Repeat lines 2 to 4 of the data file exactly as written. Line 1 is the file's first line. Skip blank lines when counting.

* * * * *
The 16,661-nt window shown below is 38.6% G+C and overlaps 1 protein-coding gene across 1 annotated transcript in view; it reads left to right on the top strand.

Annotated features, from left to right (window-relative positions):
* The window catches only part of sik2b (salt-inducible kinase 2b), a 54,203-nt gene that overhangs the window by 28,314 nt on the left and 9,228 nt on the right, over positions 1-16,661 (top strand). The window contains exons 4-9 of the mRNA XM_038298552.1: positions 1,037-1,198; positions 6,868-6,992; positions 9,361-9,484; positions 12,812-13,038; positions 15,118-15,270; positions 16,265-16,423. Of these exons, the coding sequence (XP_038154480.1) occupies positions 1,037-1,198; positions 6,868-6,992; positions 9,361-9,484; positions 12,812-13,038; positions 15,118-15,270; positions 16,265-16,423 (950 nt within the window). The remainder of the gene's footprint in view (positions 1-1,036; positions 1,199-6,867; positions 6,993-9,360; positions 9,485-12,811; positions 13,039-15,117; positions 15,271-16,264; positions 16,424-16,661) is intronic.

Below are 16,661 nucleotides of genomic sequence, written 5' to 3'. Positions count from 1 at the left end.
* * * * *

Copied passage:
Annotated features, from left to right (window-relative positions):
* The window catches only part of sik2b (salt-inducible kinase 2b), a 54,203-nt gene that overhangs the window by 28,314 nt on the left and 9,228 nt on the right, over positions 1-16,661 (top strand). The window contains exons 4-9 of the mRNA XM_038298552.1: positions 1,037-1,198; positions 6,868-6,992; positions 9,361-9,484; positions 12,812-13,038; positions 15,118-15,270; positions 16,265-16,423. Of these exons, the coding sequence (XP_038154480.1) occupies positions 1,037-1,198; positions 6,868-6,992; positions 9,361-9,484; positions 12,812-13,038; positions 15,118-15,270; positions 16,265-16,423 (950 nt within the window). The remainder of the gene's footprint in view (positions 1-1,036; positions 1,199-6,867; positions 6,993-9,360; positions 9,485-12,811; positions 13,039-15,117; positions 15,271-16,264; positions 16,424-16,661) is intronic.

Below are 16,661 nucleotides of genomic sequence, written 5' to 3'. Positions count from 1 at the left end.